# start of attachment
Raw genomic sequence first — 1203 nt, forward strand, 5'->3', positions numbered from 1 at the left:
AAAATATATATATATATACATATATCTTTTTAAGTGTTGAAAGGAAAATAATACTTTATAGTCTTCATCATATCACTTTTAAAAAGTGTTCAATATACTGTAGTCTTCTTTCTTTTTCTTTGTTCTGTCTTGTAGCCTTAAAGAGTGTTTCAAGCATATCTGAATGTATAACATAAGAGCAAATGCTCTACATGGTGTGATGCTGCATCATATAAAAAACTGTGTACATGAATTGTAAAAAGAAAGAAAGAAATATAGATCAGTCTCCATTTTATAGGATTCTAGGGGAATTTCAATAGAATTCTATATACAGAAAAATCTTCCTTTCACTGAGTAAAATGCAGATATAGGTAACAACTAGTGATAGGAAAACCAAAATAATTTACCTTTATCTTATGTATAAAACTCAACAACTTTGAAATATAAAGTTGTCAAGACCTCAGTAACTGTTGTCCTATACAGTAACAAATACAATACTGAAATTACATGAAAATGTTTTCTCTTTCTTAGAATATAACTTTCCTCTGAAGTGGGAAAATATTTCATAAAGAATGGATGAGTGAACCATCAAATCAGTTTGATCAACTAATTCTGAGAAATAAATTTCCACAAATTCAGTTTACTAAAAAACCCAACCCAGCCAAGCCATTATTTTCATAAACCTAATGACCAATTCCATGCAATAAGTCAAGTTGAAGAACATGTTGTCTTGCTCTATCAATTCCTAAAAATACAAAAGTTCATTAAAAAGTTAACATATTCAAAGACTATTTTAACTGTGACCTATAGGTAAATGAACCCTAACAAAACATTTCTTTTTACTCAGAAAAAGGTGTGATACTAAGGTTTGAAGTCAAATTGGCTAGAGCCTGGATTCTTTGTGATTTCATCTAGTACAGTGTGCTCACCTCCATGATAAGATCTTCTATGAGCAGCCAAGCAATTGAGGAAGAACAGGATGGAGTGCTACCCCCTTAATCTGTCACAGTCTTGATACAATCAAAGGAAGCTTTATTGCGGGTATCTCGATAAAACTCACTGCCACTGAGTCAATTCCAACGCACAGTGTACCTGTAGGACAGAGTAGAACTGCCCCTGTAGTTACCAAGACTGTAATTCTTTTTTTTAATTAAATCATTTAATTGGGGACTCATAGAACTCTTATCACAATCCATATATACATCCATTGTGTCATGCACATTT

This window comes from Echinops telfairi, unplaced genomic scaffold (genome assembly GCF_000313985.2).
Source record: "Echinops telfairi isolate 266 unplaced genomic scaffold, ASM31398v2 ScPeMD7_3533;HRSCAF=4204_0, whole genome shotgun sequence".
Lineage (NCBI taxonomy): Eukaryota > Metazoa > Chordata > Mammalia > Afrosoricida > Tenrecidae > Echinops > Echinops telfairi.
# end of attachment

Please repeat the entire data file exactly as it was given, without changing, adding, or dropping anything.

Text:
Raw genomic sequence first — 1203 nt, forward strand, 5'->3', positions numbered from 1 at the left:
AAAATATATATATATATACATATATCTTTTTAAGTGTTGAAAGGAAAATAATACTTTATAGTCTTCATCATATCACTTTTAAAAAGTGTTCAATATACTGTAGTCTTCTTTCTTTTTCTTTGTTCTGTCTTGTAGCCTTAAAGAGTGTTTCAAGCATATCTGAATGTATAACATAAGAGCAAATGCTCTACATGGTGTGATGCTGCATCATATAAAAAACTGTGTACATGAATTGTAAAAAGAAAGAAAGAAATATAGATCAGTCTCCATTTTATAGGATTCTAGGGGAATTTCAATAGAATTCTATATACAGAAAAATCTTCCTTTCACTGAGTAAAATGCAGATATAGGTAACAACTAGTGATAGGAAAACCAAAATAATTTACCTTTATCTTATGTATAAAACTCAACAACTTTGAAATATAAAGTTGTCAAGACCTCAGTAACTGTTGTCCTATACAGTAACAAATACAATACTGAAATTACATGAAAATGTTTTCTCTTTCTTAGAATATAACTTTCCTCTGAAGTGGGAAAATATTTCATAAAGAATGGATGAGTGAACCATCAAATCAGTTTGATCAACTAATTCTGAGAAATAAATTTCCACAAATTCAGTTTACTAAAAAACCCAACCCAGCCAAGCCATTATTTTCATAAACCTAATGACCAATTCCATGCAATAAGTCAAGTTGAAGAACATGTTGTCTTGCTCTATCAATTCCTAAAAATACAAAAGTTCATTAAAAAGTTAACATATTCAAAGACTATTTTAACTGTGACCTATAGGTAAATGAACCCTAACAAAACATTTCTTTTTACTCAGAAAAAGGTGTGATACTAAGGTTTGAAGTCAAATTGGCTAGAGCCTGGATTCTTTGTGATTTCATCTAGTACAGTGTGCTCACCTCCATGATAAGATCTTCTATGAGCAGCCAAGCAATTGAGGAAGAACAGGATGGAGTGCTACCCCCTTAATCTGTCACAGTCTTGATACAATCAAAGGAAGCTTTATTGCGGGTATCTCGATAAAACTCACTGCCACTGAGTCAATTCCAACGCACAGTGTACCTGTAGGACAGAGTAGAACTGCCCCTGTAGTTACCAAGACTGTAATTCTTTTTTTTAATTAAATCATTTAATTGGGGACTCATAGAACTCTTATCACAATCCATATATACATCCATTGTGTCATGCACATTT

This window comes from Echinops telfairi, unplaced genomic scaffold (genome assembly GCF_000313985.2).
Source record: "Echinops telfairi isolate 266 unplaced genomic scaffold, ASM31398v2 ScPeMD7_3533;HRSCAF=4204_0, whole genome shotgun sequence".
Lineage (NCBI taxonomy): Eukaryota > Metazoa > Chordata > Mammalia > Afrosoricida > Tenrecidae > Echinops > Echinops telfairi.